It’s a pat routine that, thankfully for Team USA and its fans, has played out to perfection in the years since its 2006 World Championship embarrassment. The squad starts slow, it questions its own offensive decisions and relies on defensive gambles to make an impact, and eventually overcomes its lacking opponent with superior execution, intelligence, quickness and athleticism. Team USA didn’t look like world-beaters in the first half of its eventual 119-76 win over Slovenia on Tuesday, but that hardly mattered in the long run. The team was literally too big to fail.
The outcome was never in question, not even after coach Mike Krzyzewski’s squad missed 10 of its first 11 shots in the face of a game Slovenian opponent. The same bugaboos continued to haunt each of its players in what at times resembles a type of All-Star game. Team USA’s scorers doubted their shots early on, sometimes falling victim to Slovenia’s matchup zone, wondering if one high percentage look was more valuable than the one it decided against. That lack of confidence added to a slow offensive start, but Slovenia was unable to create distance between themselves and its opponents despite all those back-rimmed gifts.
Slovenia’s Dragic brothers – Goran and Zoran – were the clear stars for their country on Tuesday, combining for 24 points on 27 shots alongside nine boards and four assists (all from Goran), but their feints and finishes weren’t enough to stand in the way of a withering offensive attack from Team USA. With Anthony Davis and Kenneth Faried manning the paint, coach K’s squad stuck like glue to Slovenia’s perimeter attack, forcing the team into a 30 percent shooting night from behind the arc. Slovenia didn’t help its cause by missing nearly half of its free throws, and the squad’s 25 turnovers were the biggest reason behind the eventual blowout.
Team USA, after that touchy start, went on to make 9-19 three-pointers of its own, working toward a 47 percent mark, and everyone seemed to get a taste. Klay Thompson led the team with 20 points, but some of his digits were chalked up during an extended garbage time run – garbage time that resulted in the team scoring the most points of its World Cup turn. Davis and Faried were brilliant on both ends, combining for 27 points, 21 rebounds and three blocks, and Slovenia never threatened the Team USA lead in the second half.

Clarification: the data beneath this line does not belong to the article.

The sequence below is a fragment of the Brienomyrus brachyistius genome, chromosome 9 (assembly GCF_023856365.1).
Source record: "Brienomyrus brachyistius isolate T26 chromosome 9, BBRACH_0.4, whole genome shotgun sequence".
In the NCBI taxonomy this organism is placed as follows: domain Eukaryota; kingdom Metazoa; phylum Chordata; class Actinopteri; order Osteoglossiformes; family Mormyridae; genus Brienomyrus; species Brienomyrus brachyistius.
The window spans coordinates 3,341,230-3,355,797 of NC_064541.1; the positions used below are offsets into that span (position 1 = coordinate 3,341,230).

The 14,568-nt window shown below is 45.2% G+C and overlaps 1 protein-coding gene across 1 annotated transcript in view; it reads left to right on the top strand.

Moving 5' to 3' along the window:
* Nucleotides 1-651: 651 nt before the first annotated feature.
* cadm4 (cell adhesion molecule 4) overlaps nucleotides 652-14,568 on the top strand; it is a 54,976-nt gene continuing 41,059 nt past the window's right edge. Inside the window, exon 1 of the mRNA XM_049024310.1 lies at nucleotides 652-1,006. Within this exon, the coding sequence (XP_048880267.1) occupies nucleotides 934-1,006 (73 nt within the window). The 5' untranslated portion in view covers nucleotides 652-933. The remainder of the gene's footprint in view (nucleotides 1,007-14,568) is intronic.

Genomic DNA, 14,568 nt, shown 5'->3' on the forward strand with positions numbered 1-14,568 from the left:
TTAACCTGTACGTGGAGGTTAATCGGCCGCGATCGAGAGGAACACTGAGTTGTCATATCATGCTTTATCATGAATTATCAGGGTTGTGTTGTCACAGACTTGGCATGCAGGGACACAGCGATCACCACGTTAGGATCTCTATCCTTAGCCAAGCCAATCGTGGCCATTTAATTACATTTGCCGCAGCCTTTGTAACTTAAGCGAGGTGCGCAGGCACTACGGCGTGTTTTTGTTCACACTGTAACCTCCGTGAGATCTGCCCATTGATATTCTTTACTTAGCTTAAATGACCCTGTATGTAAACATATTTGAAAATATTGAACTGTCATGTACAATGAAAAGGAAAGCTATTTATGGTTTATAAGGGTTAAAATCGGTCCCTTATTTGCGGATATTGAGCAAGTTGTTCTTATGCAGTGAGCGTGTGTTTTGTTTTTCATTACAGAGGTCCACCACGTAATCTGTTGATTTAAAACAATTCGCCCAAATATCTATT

And then there was Derrick Rose, who finished with 12 points and five assists. Oh, there was Derrick Rose:
This is how things work for this outfit. Pressed into immediate duty, Team USA is never going to develop the sort of chemistry needed to make quick and appropriate decisions on either side of the ball. This isn’t quite a ramshackle outfit, and these aren’t exhibition games, but these World Cup paces fall closer in line with an All-Star Game in February than they do, say, San Antonio extra-passing its way toward paydirt in mid-June. That’s not to the discredit of the players nor the coaching staff, it’s just the nature of the context at hand.
For Team USA to let itself down in relative terms during a 49-40 first half before exploding in the second half is par for the course at this point. Even with the compressed FIBA World Cup schedule, the team is still learning how it likes to work together, and where the ball and the bodies need to move to. A teetering 70-34 second half advantage makes this knowledge go down a whole heck of a lot easier.
The plan won’t change. Sound, winning basketball is usually forged through unyielding defensive principles and endless offensive movement on the other end of the floor. Those orthodox standards won’t consistently occur with Team USA, because the quickest and smartest way to get from Point A to Point B is to take chances defensively and improvise offensively. Coach K is not going to create an All-Star version of the Spurs in a short amount of time, he has talents to attend to, and Lithuania to deal with on Thursday.
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